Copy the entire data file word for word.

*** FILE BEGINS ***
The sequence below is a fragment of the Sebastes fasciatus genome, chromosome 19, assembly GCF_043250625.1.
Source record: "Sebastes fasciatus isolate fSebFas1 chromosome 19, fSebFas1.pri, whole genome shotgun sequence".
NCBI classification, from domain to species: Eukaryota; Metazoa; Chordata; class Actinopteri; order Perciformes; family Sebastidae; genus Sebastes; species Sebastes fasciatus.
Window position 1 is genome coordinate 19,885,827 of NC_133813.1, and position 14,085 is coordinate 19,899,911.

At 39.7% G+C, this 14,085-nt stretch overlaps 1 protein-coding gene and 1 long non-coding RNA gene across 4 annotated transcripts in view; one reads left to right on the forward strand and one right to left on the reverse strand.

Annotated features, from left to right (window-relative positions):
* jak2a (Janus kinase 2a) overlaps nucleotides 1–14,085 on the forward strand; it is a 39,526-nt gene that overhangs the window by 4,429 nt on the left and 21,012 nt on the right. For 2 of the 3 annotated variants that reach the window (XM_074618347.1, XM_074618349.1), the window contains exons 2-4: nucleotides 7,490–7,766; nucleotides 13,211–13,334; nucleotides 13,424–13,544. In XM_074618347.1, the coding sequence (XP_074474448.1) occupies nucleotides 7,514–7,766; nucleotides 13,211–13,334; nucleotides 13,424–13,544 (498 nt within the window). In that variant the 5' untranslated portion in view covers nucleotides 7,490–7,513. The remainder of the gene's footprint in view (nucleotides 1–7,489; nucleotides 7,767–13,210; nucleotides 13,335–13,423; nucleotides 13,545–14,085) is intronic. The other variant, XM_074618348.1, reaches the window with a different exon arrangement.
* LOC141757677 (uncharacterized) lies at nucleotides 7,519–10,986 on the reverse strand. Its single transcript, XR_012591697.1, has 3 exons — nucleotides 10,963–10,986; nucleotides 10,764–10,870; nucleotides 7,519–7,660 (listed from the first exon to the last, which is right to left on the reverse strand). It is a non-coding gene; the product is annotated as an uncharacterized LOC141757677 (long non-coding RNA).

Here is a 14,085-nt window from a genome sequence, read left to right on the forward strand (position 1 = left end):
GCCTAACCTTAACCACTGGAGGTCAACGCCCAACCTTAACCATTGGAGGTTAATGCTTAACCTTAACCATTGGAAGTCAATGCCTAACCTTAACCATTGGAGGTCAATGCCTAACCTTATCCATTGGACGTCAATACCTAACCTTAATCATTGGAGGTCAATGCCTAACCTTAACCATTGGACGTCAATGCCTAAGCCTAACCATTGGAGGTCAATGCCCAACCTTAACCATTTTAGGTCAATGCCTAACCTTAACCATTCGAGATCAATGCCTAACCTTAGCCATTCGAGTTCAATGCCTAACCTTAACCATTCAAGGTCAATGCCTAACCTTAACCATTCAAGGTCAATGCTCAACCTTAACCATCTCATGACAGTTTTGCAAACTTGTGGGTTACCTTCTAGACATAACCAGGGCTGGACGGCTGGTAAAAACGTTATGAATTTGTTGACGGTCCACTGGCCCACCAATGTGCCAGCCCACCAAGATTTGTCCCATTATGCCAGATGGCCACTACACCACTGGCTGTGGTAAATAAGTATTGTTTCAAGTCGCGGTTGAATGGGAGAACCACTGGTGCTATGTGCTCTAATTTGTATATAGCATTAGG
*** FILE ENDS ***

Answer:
The sequence below is a fragment of the Sebastes fasciatus genome, chromosome 19, assembly GCF_043250625.1.
Source record: "Sebastes fasciatus isolate fSebFas1 chromosome 19, fSebFas1.pri, whole genome shotgun sequence".
NCBI classification, from domain to species: Eukaryota; Metazoa; Chordata; class Actinopteri; order Perciformes; family Sebastidae; genus Sebastes; species Sebastes fasciatus.
Window position 1 is genome coordinate 19,885,827 of NC_133813.1, and position 14,085 is coordinate 19,899,911.

At 39.7% G+C, this 14,085-nt stretch overlaps 1 protein-coding gene and 1 long non-coding RNA gene across 4 annotated transcripts in view; one reads left to right on the forward strand and one right to left on the reverse strand.

Annotated features, from left to right (window-relative positions):
* jak2a (Janus kinase 2a) overlaps nucleotides 1–14,085 on the forward strand; it is a 39,526-nt gene that overhangs the window by 4,429 nt on the left and 21,012 nt on the right. For 2 of the 3 annotated variants that reach the window (XM_074618347.1, XM_074618349.1), the window contains exons 2-4: nucleotides 7,490–7,766; nucleotides 13,211–13,334; nucleotides 13,424–13,544. In XM_074618347.1, the coding sequence (XP_074474448.1) occupies nucleotides 7,514–7,766; nucleotides 13,211–13,334; nucleotides 13,424–13,544 (498 nt within the window). In that variant the 5' untranslated portion in view covers nucleotides 7,490–7,513. The remainder of the gene's footprint in view (nucleotides 1–7,489; nucleotides 7,767–13,210; nucleotides 13,335–13,423; nucleotides 13,545–14,085) is intronic. The other variant, XM_074618348.1, reaches the window with a different exon arrangement.
* LOC141757677 (uncharacterized) lies at nucleotides 7,519–10,986 on the reverse strand. Its single transcript, XR_012591697.1, has 3 exons — nucleotides 10,963–10,986; nucleotides 10,764–10,870; nucleotides 7,519–7,660 (listed from the first exon to the last, which is right to left on the reverse strand). It is a non-coding gene; the product is annotated as an uncharacterized LOC141757677 (long non-coding RNA).

Here is a 14,085-nt window from a genome sequence, read left to right on the forward strand (position 1 = left end):
GCCTAACCTTAACCACTGGAGGTCAACGCCCAACCTTAACCATTGGAGGTTAATGCTTAACCTTAACCATTGGAAGTCAATGCCTAACCTTAACCATTGGAGGTCAATGCCTAACCTTATCCATTGGACGTCAATACCTAACCTTAATCATTGGAGGTCAATGCCTAACCTTAACCATTGGACGTCAATGCCTAAGCCTAACCATTGGAGGTCAATGCCCAACCTTAACCATTTTAGGTCAATGCCTAACCTTAACCATTCGAGATCAATGCCTAACCTTAGCCATTCGAGTTCAATGCCTAACCTTAACCATTCAAGGTCAATGCCTAACCTTAACCATTCAAGGTCAATGCTCAACCTTAACCATCTCATGACAGTTTTGCAAACTTGTGGGTTACCTTCTAGACATAACCAGGGCTGGACGGCTGGTAAAAACGTTATGAATTTGTTGACGGTCCACTGGCCCACCAATGTGCCAGCCCACCAAGATTTGTCCCATTATGCCAGATGGCCACTACACCACTGGCTGTGGTAAATAAGTATTGTTTCAAGTCGCGGTTGAATGGGAGAACCACTGGTGCTATGTGCTCTAATTTGTATATAGCATTAGG